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Visit http://www.raydunakin.com to see photos of the rugged and rocky In-ko-pah Railroad!
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 Posted: Sat May 10th, 2014 07:49 am
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dennischee
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Ray,
The door look super insitu very realistic, love your work

Dennis

:moose::moose::moose::moose::moose::moose::moose:

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 Posted: Sat May 10th, 2014 10:28 pm
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chasv
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do you bend the tin at the corners ?



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Charles
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 Posted: Sun May 11th, 2014 08:04 am
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pmkramer
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Ray,

Your work is very inspirational. I'll be moving to San Diego this November, I hope I get to see your work in person.

Patrick



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Patrick
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 Posted: Sun May 11th, 2014 04:06 pm
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Ray Dunakin
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Thanks! We'd be happy to have you come see the layout.



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 Posted: Sun May 11th, 2014 11:48 pm
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Lost Creek RR
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Simply outstanding. Love the work put into that door.
Great job Ray.
Rod.

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 Posted: Sat May 24th, 2014 05:50 am
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Ray Dunakin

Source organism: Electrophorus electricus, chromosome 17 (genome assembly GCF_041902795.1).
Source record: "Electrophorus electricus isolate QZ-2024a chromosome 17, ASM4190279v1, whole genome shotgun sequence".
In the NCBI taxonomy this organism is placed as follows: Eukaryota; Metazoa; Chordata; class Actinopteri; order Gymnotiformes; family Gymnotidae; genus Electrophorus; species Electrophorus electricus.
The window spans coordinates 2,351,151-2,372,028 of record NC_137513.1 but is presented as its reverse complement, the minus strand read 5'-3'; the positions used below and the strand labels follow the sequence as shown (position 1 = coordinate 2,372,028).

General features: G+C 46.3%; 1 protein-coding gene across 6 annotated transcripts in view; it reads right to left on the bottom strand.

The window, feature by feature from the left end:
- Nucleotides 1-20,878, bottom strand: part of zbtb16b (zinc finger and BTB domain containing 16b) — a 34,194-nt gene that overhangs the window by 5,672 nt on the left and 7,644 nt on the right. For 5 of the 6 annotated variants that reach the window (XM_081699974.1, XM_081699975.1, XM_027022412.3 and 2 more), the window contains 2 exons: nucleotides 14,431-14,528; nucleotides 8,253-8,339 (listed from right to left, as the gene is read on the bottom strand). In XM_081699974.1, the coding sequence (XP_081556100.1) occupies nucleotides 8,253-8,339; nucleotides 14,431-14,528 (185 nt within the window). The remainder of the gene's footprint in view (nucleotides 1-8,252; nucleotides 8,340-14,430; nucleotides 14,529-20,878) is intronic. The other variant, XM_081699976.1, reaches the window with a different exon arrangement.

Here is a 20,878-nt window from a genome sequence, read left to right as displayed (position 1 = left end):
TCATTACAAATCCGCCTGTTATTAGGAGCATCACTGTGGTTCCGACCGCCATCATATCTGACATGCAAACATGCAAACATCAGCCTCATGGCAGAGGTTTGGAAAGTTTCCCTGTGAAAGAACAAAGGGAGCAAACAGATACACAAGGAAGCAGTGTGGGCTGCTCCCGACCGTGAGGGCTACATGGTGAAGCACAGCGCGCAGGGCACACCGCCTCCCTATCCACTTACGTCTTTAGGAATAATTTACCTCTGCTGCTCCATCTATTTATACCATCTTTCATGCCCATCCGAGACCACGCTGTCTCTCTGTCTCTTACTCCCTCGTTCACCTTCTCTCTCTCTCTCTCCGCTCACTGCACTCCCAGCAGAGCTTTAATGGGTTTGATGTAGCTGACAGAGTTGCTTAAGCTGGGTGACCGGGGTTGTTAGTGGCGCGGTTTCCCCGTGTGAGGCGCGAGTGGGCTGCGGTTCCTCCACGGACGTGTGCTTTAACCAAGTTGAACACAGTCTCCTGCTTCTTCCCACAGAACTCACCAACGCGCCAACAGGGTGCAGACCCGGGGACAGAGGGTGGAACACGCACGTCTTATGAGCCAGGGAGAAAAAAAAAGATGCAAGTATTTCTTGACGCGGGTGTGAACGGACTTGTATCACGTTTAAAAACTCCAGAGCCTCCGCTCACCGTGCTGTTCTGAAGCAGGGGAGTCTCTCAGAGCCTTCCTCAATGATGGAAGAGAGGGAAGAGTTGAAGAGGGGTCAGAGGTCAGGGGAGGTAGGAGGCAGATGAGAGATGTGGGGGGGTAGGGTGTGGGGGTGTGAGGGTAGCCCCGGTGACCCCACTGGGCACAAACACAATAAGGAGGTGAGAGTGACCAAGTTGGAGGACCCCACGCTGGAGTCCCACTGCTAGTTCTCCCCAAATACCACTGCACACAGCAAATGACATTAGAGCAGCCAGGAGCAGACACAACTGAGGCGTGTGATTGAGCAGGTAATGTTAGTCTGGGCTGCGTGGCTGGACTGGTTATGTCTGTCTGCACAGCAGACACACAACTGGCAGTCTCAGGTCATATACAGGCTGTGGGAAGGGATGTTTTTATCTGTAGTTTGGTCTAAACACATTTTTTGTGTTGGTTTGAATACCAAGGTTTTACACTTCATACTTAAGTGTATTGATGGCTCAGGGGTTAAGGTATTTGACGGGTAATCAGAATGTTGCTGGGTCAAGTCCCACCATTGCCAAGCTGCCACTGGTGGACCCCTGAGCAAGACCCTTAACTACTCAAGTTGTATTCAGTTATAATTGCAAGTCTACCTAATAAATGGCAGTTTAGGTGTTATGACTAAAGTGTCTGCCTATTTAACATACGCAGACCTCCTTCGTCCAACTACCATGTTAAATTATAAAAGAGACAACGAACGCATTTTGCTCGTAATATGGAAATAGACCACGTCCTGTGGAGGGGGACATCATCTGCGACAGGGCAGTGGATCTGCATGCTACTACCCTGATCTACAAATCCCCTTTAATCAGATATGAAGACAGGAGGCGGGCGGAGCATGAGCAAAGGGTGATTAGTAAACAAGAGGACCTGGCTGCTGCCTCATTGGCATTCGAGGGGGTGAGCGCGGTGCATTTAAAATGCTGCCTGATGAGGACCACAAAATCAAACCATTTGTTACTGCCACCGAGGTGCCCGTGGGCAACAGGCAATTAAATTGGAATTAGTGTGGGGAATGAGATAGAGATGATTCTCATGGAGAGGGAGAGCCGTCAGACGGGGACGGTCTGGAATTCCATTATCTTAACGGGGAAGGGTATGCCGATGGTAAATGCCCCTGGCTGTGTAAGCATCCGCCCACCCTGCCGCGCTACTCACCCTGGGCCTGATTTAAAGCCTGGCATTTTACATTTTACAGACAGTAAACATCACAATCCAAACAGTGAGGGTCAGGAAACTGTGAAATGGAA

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Time to wrap this one up, at least for a while...

First off, I changed the sign on the rear door of the mill. The original sign was ok but looked older than the plywood it was mounted on. As you can see in this photo, I also weathered the corrugated metal. And I finished the ore bin, adding tie rods, nut/bolt/washer details, and final paint:




I also finished and installed the windows, and the main door. Like the rear door, this was a Grandt Line casting with added wood grain and cracks. I still have to build some steps up to the door:






The loading dock door was scratch built from a sheet of 4mm Sintra PVC with scribed planks and wood grain. Styrene strips were used for the trim. This is supposed to represent an internal, sliding door, so I added some horizontal scraps across the face of the door. The sign was hand painted:










Here are a couple shots of the mill with all the doors and windows installed:






Here are some shots of the ore bin and sorting house showing the completed ore bin. It was painted with several shades of brown, starting with a golden brown, then a medium brown, followed by a darker, redder brown. Then I added some dark, almost black streaks, and finished with some light gold streaks. As mentioned above I also added tie rods and nut/bolt/washer details. Some of these are made from nails and actually help hold the bin together:






To prevent rainwater accumulating in the upper level ore chute, I added a brass tube for drainage:




For now, I'm calling it complete. Eventually though, I will add some lights, as well as the tram tracks inside the sorting house, and the tram bridges leading to the ore bin/sorting house.

.



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Visit http://www.raydunakin.com to see photos of the rugged and rocky In-ko-pah Railroad!